What’s in a name? How to improve marketing data management
If you haven’t been in the trenches of digital campaign execution lately, you may not realize the many interdependent variables and values required to execute a synchronized omnichannel campaign.
However, as a marketing leader, you are clearly aware of all the channels and devices your current and future customers are on. You’re also aware of the importance of having a first-party data strategy to best inform your decisions.
Taken together, the need to get all the necessary data right for your campaigns, content, products, and offers is paramount.
But there’s a surprisingly common oversight within marketing organizations: the creation and adherence to naming standards within campaigns, content, product listings, digital coupons, and more. Some of the challenges inconsistency and lack of data standards create include:
- Unclassified or misclassified data, resulting in wasted time fixing the data and slowing down the time to insights.
- The inability to create thorough and accurate audience segments for dynamic personalization and improved targeting.
- Missing metadata that causes campaign misfires, wrong offers, bad experiences, and poor results.
This is why prioritizing marketing data management matters. A marketing data management program employs a blend of automated and manual data creation rules and processes for marketing teams to provide the data needed to execute and analyze marketing strategies effectively.
The marketing data I’m referring to is different than customer data, which has associated personal identities (sometimes with personally identifiable information, sometimes by device). I’m discussing the type of marketing data that does not directly associate with a customer record but rather all of the assets that marketing creates: campaigns, content, product listings, digital coupons, and so on.
As you go about creating or reassessing your own marketing data management program, attention to a few key areas can transform the quality of your marketing data and your marketing performance. These recommended best practices include:
1. Creating a unified and shared marketing taxonomy:
Developing a unified taxonomy (think: naming convention) across your marketing ecosystem is the first key step when creating a collaborative program for your marketing data. Bringing together and consolidating independent taxonomies will ensure marketing data creation is unified. A more detailed explanation of this process is shared here (especially pertinent for Adobe Experience Platform customers).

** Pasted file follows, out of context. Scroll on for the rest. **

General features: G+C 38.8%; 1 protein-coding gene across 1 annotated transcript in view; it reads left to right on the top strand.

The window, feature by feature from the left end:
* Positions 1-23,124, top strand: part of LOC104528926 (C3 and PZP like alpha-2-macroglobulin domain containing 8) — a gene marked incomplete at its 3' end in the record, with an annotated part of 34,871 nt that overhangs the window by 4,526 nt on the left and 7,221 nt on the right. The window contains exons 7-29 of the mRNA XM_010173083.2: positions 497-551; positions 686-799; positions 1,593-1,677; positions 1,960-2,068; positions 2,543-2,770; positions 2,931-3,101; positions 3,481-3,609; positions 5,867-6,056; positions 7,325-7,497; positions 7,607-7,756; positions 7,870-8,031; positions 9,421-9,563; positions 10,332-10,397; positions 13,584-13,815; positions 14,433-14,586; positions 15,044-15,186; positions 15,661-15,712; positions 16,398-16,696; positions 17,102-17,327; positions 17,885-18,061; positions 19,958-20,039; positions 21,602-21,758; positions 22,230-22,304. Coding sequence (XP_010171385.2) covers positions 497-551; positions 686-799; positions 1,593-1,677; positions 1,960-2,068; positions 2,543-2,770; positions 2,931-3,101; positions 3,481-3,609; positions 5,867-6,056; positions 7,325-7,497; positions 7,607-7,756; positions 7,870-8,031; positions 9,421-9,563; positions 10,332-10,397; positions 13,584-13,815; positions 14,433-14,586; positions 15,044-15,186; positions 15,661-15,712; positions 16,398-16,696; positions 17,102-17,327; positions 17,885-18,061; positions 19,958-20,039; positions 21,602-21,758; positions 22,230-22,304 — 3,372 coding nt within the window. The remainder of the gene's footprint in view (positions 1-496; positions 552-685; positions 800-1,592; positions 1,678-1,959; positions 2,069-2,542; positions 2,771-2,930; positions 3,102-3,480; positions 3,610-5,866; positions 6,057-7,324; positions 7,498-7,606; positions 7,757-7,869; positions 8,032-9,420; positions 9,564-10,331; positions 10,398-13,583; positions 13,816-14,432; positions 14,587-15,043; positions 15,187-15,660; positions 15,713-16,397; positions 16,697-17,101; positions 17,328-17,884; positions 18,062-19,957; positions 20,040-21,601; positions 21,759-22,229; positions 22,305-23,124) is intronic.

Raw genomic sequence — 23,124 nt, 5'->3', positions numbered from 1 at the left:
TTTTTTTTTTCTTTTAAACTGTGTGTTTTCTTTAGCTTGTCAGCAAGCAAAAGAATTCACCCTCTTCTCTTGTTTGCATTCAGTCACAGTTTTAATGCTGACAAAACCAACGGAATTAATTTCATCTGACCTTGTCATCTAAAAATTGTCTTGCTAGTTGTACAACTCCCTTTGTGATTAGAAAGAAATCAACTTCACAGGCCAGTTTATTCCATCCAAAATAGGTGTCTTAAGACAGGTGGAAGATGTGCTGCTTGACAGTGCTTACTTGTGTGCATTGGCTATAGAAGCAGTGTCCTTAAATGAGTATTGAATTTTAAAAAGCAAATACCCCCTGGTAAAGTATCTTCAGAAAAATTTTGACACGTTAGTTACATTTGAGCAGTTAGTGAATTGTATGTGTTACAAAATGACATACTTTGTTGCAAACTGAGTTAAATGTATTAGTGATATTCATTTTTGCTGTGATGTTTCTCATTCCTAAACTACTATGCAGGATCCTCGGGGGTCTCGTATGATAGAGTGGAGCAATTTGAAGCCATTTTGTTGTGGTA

2. Aligning all teams on the use and governance of the marketing taxonomy:
When you are a large organization spending hundreds of millions of dollars on digital marketing, many teams, both internal and external, are developing campaigns and respective content. Once a unified marketing taxonomy is created, it’s essential that everyone creating marketing assets adheres to it and the corresponding data values within. This requires leadership and change management from the top-down. You may get resistance, especially from outside agencies, from some who don’t want to adapt their current processes, but the need for trustworthy marketing data requires they do so.
3. Implementing a system that manages and automates the standardization of data:
There are several ways to build a system for collaborative marketing data management. Traditional taxonomy or master data management tools don’t necessarily address the specific needs of marketing teams. Alternatives include purpose-built technologies, in-house systems, or no code or general database management. A deeper discussion of these different options can be found here.
Getting marketing data management right
Once organizations gain control over their marketing data management, making use of the marketing taxonomy and naming conventions they’ve developed, the results are significant.
A Fortune 50 manufacturer we worked with, which spends over $2 billion a year in marketing, estimated a savings of $10 million per quarter due to improvements in its naming standard and governance process. The savings comes from both a reduced time in data clean-up and increased speed in delivering business insights. The process started with the company taking disparate taxonomies and merging them into a singular taxonomy (best practice 1).
Another customer, a Forbes Global 2000 company that spends $1.8 billion annually in marketing, showed a 24% reduction of “Unspecified” campaign tracking by aligning and standardizing nomenclature for all the metadata its digital campaigns require. More than 20 teams aligned within a shared system (best practices 2 and 3) to create standardized data for more than 70 digital campaign fields based on their defined naming conventions.
Mandating the creation of quality marketing data consistently has never been more important. With tightened and more scrutinized digital marketing and advertising budgets, along with advances in measurement and attribution, there’s no way around it. Dig into these best practices to continue the process.